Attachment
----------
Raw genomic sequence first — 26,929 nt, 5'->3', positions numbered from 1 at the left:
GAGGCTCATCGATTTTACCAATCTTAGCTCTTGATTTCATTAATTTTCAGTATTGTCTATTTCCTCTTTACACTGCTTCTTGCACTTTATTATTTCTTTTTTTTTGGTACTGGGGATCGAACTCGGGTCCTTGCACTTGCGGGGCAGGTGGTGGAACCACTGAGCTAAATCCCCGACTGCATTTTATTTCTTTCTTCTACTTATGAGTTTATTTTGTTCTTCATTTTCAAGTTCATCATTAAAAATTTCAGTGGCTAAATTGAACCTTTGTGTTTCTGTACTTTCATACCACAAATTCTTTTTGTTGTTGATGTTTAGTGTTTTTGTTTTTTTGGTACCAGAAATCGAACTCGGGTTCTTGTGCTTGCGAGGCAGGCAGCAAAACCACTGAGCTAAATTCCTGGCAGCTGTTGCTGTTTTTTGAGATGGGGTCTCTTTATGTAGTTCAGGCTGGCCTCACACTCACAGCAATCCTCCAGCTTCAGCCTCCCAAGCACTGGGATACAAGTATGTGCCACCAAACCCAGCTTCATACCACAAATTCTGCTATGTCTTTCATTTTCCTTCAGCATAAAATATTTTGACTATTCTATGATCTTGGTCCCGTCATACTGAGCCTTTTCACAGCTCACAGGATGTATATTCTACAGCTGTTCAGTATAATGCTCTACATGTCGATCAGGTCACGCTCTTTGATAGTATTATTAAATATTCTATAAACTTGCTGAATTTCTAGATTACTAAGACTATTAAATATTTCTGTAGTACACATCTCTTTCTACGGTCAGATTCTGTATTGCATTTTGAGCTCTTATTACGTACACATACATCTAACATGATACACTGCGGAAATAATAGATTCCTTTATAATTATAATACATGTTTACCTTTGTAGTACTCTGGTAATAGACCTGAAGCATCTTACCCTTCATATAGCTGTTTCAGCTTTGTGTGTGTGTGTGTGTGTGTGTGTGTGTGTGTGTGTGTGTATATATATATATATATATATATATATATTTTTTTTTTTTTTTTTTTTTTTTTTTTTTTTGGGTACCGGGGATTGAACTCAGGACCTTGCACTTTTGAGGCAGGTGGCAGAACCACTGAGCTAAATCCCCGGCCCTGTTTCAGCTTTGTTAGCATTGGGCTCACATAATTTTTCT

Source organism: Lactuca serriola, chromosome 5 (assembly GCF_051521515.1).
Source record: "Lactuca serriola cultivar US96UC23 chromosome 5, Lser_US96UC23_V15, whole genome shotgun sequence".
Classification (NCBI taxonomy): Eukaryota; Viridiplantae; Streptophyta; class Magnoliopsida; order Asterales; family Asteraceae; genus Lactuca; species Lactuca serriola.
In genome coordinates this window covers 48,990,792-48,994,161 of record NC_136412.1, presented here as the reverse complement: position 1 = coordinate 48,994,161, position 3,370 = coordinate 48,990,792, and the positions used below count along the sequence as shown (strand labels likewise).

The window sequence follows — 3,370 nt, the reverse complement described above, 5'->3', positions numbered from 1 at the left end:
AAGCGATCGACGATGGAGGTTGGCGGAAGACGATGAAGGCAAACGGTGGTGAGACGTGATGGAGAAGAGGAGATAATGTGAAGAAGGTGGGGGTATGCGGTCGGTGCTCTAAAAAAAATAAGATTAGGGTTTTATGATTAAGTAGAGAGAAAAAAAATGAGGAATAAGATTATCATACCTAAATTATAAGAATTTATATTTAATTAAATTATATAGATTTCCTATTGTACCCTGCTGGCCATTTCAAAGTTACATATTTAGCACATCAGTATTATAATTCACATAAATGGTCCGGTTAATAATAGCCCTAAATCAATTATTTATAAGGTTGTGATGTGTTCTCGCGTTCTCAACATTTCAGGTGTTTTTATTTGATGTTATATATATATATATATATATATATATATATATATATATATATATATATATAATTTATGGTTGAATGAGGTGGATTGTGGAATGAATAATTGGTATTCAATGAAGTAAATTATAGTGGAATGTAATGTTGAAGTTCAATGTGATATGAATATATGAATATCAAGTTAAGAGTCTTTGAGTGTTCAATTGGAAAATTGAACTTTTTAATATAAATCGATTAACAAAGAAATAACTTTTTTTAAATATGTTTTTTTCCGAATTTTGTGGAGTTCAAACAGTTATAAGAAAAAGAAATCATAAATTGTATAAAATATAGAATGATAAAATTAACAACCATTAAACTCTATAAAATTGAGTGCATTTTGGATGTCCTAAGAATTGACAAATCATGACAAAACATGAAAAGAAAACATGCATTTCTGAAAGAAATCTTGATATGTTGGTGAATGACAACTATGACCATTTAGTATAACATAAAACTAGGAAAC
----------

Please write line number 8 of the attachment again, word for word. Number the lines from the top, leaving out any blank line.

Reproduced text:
AAGCGATCGACGATGGAGGTTGGCGGAAGACGATGAAGGCAAACGGTGGTGAGACGTGATGGAGAAGAGGAGATAATGTGAAGAAGGTGGGGGTATGCGGTCGGTGCTCTAAAAAAAATAAGATTAGGGTTTTATGATTAAGTAGAGAGAAAAAAAATGAGGAATAAGATTATCATACCTAAATTATAAGAATTTATATTTAATTAAATTATATAGATTTCCTATTGTACCCTGCTGGCCATTTCAAAGTTACATATTTAGCACATCAGTATTATAATTCACATAAATGGTCCGGTTAATAATAGCCCTAAATCAATTATTTATAAGGTTGTGATGTGTTCTCGCGTTCTCAACATTTCAGGTGTTTTTATTTGATGTTATATATATATATATATATATATATATATATATATATATATATATATATATAATTTATGGTTGAATGAGGTGGATTGTGGAATGAATAATTGGTATTCAATGAAGTAAATTATAGTGGAATGTAATGTTGAAGTTCAATGTGATATGAATATATGAATATCAAGTTAAGAGTCTTTGAGTGTTCAATTGGAAAATTGAACTTTTTAATATAAATCGATTAACAAAGAAATAACTTTTTTTAAATATGTTTTTTTCCGAATTTTGTGGAGTTCAAACAGTTATAAGAAAAAGAAATCATAAATTGTATAAAATATAGAATGATAAAATTAACAACCATTAAACTCTATAAAATTGAGTGCATTTTGGATGTCCTAAGAATTGACAAATCATGACAAAACATGAAAAGAAAACATGCATTTCTGAAAGAAATCTTGATATGTTGGTGAATGACAACTATGACCATTTAGTATAACATAAAACTAGGAAAC